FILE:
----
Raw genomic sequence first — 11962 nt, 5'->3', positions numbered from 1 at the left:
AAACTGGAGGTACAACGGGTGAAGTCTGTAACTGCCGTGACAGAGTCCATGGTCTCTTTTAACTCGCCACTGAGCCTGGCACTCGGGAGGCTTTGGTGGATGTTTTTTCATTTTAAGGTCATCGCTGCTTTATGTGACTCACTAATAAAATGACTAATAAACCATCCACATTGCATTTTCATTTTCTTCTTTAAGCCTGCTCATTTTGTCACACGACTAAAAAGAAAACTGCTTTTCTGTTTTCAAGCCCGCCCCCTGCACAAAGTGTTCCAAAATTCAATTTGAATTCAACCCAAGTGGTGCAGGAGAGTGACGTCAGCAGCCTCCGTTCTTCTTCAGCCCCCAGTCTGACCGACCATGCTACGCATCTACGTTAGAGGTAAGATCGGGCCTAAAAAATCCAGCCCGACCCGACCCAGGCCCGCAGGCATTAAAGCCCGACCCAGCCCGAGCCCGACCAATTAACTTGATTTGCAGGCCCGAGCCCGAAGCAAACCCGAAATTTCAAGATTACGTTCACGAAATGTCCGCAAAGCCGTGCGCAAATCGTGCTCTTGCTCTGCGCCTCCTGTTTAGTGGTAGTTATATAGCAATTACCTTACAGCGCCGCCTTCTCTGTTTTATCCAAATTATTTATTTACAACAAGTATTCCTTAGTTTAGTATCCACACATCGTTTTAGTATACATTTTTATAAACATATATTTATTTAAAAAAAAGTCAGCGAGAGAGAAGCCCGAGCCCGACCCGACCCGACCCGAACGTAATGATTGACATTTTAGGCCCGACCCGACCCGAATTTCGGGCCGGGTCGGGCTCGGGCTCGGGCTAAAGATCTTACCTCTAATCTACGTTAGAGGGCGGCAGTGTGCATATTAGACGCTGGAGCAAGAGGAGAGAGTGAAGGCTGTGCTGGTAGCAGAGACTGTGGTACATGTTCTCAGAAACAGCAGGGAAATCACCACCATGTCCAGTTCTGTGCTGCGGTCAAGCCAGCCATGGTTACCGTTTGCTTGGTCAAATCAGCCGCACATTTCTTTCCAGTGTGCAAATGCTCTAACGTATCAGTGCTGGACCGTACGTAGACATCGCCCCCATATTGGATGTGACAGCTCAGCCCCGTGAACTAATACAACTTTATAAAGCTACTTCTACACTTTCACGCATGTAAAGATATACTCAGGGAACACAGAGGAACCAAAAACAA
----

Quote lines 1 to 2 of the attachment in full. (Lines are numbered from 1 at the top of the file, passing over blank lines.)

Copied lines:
Raw genomic sequence first — 11962 nt, 5'->3', positions numbered from 1 at the left:
AAACTGGAGGTACAACGGGTGAAGTCTGTAACTGCCGTGACAGAGTCCATGGTCTCTTTTAACTCGCCACTGAGCCTGGCACTCGGGAGGCTTTGGTGGATGTTTTTTCATTTTAAGGTCATCGCTGCTTTATGTGACTCACTAATAAAATGACTAATAAACCATCCACATTGCATTTTCATTTTCTTCTTTAAGCCTGCTCATTTTGTCACACGACTAAAAAGAAAACTGCTTTTCTGTTTTCAAGCCCGCCCCCTGCACAAAGTGTTCCAAAATTCAATTTGAATTCAACCCAAGTGGTGCAGGAGAGTGACGTCAGCAGCCTCCGTTCTTCTTCAGCCCCCAGTCTGACCGACCATGCTACGCATCTACGTTAGAGGTAAGATCGGGCCTAAAAAATCCAGCCCGACCCGACCCAGGCCCGCAGGCATTAAAGCCCGACCCAGCCCGAGCCCGACCAATTAACTTGATTTGCAGGCCCGAGCCCGAAGCAAACCCGAAATTTCAAGATTACGTTCACGAAATGTCCGCAAAGCCGTGCGCAAATCGTGCTCTTGCTCTGCGCCTCCTGTTTAGTGGTAGTTATATAGCAATTACCTTACAGCGCCGCCTTCTCTGTTTTATCCAAATTATTTATTTACAACAAGTATTCCTTAGTTTAGTATCCACACATCGTTTTAGTATACATTTTTATAAACATATATTTATTTAAAAAAAAGTCAGCGAGAGAGAAGCCCGAGCCCGACCCGACCCGACCCGAACGTAATGATTGACATTTTAGGCCCGACCCGACCCGAATTTCGGGCCGGGTCGGGCTCGGGCTCGGGCTAAAGATCTTACCTCTAATCTACGTTAGAGGGCGGCAGTGTGCATATTAGACGCTGGAGCAAGAGGAGAGAGTGAAGGCTGTGCTGGTAGCAGAGACTGTGGTACATGTTCTCAGAAACAGCAGGGAAATCACCACCATGTCCAGTTCTGTGCTGCGGTCAAGCCAGCCATGGTTACCGTTTGCTTGGTCAAATCAGCCGCACATTTCTTTCCAGTGTGCAAATGCTCTAACGTATCAGTGCTGGACCGTACGTAGACATCGCCCCCATATTGGATGTGACAGCTCAGCCCCGTGAACTAATACAACTTTATAAAGCTACTTCTACACTTTCACGCATGTAAAGATATACTCAGGGAACACAGAGGAACCAAAAACAA